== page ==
North Carolina Appellate Court Upholds Dismissal of Trip and Fall Case Based on Open and Obvious Danger Doctrine

If you are injured on someone else’s property, you may be entitled to compensation for your injuries and damages if you can show that the property owner did not exercise appropriate care in preventing your injury. This may sound straightforward, but a premises liability lawsuit can become complex especially if there is a dispute about exactly what happened and whether the injury was foreseeable. As Charlotte premises liability lawyers, Maurer Law is ready to assist you with determining whether you have a right to compensation after suffering an avoidable and unnecessary injury.

Recently, the North Carolina Court of Appeal issued an opinion in a case involving an injury that happened in a private residence. The plaintiff in the case entered the home of the defendant for a party. The plaintiff went to a covered patio area and sat down to talk with other guests. Plaintiff was sitting near a step that was roughly six and one-half inches down leading to a lower patio area. The plaintiff got up from her seat after finishing speaking with the guests and fell almost instantly after attempting to walk away from her chair. She landed on her wrist and had to undergo surgery to repair the damage.

The plaintiff’s lawsuit against the defendant alleged that the concrete step was unmarked and that because it was the same color as both patio levels it was difficult to see. She also alleged that the defendant failed to warn guests at the party about the hazardous nature of the step and that the defendant had considered painting the step another color or placing a railing next to it.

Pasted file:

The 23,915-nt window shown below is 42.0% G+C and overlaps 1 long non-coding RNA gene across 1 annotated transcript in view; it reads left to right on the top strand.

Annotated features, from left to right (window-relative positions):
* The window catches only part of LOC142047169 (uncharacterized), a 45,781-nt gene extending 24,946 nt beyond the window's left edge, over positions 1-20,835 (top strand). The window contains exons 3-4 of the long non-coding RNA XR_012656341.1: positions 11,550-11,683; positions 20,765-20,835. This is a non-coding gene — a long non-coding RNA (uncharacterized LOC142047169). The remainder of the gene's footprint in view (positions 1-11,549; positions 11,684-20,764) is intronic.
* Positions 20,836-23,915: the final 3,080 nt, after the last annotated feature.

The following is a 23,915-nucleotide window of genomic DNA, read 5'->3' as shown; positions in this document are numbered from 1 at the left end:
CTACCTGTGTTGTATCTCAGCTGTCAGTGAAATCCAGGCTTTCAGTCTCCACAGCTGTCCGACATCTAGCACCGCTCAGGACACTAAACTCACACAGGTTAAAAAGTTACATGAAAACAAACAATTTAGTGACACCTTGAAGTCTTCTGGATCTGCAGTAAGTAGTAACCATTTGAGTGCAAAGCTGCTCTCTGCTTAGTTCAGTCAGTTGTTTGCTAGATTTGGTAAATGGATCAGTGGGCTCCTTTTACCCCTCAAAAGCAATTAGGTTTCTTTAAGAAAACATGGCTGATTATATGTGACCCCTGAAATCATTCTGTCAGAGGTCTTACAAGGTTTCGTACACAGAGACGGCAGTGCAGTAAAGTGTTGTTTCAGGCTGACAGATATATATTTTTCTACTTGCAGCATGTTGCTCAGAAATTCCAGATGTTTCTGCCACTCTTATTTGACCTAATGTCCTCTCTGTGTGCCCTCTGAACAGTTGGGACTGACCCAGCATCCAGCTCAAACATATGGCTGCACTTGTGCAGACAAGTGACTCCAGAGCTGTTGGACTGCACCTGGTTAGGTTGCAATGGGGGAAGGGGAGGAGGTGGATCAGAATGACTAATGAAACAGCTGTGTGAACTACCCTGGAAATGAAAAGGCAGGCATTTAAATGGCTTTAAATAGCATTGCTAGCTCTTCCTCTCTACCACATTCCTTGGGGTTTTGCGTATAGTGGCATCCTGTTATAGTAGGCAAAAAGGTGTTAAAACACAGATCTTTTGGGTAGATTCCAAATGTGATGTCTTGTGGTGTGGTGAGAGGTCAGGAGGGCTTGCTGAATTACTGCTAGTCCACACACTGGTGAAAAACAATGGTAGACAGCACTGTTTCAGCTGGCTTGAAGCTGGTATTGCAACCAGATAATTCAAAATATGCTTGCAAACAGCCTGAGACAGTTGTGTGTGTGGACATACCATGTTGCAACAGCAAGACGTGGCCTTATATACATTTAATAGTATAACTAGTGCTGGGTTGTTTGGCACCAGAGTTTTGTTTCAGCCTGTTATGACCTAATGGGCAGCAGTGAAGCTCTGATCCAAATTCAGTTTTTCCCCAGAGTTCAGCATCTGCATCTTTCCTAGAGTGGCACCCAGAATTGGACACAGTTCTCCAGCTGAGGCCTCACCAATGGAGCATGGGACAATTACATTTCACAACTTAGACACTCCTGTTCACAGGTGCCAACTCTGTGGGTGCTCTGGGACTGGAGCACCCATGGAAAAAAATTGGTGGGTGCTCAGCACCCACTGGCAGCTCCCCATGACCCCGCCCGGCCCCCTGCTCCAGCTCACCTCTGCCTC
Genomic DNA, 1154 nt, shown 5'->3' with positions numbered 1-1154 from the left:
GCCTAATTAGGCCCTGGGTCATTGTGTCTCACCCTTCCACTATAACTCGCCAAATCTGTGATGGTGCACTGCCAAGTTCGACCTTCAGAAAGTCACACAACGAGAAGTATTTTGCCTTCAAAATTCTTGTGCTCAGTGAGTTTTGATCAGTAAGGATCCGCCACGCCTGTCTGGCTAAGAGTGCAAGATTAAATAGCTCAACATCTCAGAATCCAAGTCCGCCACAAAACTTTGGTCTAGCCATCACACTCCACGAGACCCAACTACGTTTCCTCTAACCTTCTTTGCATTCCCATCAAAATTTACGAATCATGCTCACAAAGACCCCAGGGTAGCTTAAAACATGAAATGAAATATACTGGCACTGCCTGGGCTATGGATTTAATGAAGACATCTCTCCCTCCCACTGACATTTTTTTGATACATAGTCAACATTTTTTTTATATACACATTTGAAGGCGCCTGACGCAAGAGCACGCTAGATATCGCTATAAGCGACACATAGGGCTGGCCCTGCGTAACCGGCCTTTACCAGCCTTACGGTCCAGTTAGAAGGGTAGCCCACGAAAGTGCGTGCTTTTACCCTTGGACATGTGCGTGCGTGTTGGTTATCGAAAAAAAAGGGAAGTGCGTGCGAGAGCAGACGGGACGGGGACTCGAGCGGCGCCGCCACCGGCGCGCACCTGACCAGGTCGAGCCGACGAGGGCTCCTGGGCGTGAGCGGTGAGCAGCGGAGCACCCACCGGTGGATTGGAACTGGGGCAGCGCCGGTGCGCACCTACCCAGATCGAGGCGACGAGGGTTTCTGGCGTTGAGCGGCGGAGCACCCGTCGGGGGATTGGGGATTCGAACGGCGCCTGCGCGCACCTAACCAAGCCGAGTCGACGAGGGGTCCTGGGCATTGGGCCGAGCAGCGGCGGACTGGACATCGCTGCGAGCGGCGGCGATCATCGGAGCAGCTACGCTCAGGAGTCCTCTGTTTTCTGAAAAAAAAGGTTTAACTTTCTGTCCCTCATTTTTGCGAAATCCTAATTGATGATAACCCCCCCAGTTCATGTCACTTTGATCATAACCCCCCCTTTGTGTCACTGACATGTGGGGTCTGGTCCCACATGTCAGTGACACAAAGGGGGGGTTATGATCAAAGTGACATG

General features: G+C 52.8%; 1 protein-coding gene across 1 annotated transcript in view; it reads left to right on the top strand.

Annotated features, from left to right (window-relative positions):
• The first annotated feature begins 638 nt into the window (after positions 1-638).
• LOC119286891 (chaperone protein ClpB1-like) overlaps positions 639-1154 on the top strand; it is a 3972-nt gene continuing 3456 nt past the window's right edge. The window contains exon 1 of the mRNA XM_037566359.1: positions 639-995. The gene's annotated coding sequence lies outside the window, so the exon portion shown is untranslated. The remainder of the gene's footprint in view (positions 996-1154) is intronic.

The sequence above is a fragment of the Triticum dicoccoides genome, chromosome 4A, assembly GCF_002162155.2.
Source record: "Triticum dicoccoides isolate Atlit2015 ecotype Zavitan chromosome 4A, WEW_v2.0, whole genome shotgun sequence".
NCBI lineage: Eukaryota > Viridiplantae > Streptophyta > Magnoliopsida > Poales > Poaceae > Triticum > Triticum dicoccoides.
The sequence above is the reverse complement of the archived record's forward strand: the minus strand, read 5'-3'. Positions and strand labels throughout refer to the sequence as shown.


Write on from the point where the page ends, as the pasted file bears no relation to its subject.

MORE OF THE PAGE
In response to the complaint, the defendant filed a motion for summary judgment, which the court granted. The plaintiff filed an appeal alleging that genuine issues of material fact existed regarding whether the plaintiff was liable for the defendant’s injuries. The appellate court reviewed the evidence in the record and stated that a step is considered an open and obvious danger and that guests are expected to use a reasonable level of caution when going about their daily business.

The facts also showed that the plaintiff was not distracted at the time that she fell, the weather was clear, she was not carrying anything in her hands, and she was not engaged in conversing with another party guest. It also showed that nothing was obstructing her view before she fell. Also, because she had been sitting next to the step for a reasonable amount of time, she had an opportunity to become aware of it. Ultimately, the appellate court upheld summary judgment in the defendant’s favor.

If you were hurt because of a dangerous condition on someone else’s property, you should speak to a knowledgeable premises liability attorney in North Carolina as soon as possible to determine whether you are entitled to compensation. Maurer Law’s diligent team of experienced attorneys provides a free and confidential consultation to discuss your situation and answer any questions that you may have. To schedule your appointment call us now at 1-888-258-1087 or contact us online to get started.

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